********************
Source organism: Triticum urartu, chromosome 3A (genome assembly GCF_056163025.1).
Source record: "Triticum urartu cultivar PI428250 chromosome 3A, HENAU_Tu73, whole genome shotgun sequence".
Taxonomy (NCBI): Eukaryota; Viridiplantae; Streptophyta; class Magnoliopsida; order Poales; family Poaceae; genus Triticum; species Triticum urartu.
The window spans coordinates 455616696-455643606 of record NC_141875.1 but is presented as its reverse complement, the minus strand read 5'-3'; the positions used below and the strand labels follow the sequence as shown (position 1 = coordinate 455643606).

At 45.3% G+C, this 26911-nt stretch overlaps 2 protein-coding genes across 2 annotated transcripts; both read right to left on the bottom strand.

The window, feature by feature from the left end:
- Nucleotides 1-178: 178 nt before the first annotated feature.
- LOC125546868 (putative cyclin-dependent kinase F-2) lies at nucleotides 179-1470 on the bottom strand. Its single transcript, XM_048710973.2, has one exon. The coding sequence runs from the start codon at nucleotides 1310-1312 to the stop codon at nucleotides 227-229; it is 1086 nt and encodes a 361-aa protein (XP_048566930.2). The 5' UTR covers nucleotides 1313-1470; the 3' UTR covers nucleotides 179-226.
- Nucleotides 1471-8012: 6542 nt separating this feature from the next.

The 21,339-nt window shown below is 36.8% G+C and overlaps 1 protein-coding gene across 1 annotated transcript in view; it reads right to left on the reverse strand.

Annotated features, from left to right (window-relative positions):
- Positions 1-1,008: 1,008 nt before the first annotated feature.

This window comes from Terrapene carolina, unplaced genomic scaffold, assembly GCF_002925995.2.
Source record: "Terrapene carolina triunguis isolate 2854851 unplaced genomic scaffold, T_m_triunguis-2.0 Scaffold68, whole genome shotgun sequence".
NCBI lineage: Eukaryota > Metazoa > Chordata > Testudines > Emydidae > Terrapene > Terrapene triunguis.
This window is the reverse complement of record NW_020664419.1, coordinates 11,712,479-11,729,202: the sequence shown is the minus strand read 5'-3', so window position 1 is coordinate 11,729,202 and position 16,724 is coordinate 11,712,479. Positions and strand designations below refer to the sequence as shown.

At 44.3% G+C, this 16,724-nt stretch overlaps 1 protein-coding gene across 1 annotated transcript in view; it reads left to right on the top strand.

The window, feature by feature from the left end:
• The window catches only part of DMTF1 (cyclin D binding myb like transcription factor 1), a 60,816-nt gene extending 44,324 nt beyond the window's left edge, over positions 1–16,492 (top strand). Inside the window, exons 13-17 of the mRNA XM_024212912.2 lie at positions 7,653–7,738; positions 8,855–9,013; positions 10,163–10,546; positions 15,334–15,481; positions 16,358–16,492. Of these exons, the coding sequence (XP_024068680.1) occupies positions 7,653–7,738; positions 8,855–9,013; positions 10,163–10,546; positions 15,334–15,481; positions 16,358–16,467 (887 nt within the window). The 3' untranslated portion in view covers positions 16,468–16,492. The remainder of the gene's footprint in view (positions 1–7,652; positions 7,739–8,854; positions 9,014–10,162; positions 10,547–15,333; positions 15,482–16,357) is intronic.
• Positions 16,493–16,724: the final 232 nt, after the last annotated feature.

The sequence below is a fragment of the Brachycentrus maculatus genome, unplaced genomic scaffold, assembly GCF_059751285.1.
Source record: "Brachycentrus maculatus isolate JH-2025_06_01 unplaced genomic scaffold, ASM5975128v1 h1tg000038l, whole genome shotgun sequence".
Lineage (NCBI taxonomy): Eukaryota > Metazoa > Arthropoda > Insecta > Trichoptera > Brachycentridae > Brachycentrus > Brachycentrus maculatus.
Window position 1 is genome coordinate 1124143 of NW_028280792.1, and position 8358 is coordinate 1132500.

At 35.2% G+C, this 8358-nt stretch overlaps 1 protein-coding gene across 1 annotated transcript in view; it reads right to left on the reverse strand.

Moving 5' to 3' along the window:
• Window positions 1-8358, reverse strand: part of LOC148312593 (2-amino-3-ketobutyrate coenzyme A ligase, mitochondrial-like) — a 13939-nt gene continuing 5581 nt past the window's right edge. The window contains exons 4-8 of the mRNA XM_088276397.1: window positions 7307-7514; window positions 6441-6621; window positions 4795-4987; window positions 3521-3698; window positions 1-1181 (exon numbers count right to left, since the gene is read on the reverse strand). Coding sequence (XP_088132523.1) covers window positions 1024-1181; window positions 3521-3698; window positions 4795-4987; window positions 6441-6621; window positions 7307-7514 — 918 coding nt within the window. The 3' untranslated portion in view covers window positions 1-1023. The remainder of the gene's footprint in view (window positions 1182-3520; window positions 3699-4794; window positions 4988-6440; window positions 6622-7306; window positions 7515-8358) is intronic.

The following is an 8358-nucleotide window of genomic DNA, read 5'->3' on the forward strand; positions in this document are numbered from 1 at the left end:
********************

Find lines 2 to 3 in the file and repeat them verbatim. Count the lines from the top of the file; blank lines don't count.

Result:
Source record: "Triticum urartu cultivar PI428250 chromosome 3A, HENAU_Tu73, whole genome shotgun sequence".
Taxonomy (NCBI): Eukaryota; Viridiplantae; Streptophyta; class Magnoliopsida; order Poales; family Poaceae; genus Triticum; species Triticum urartu.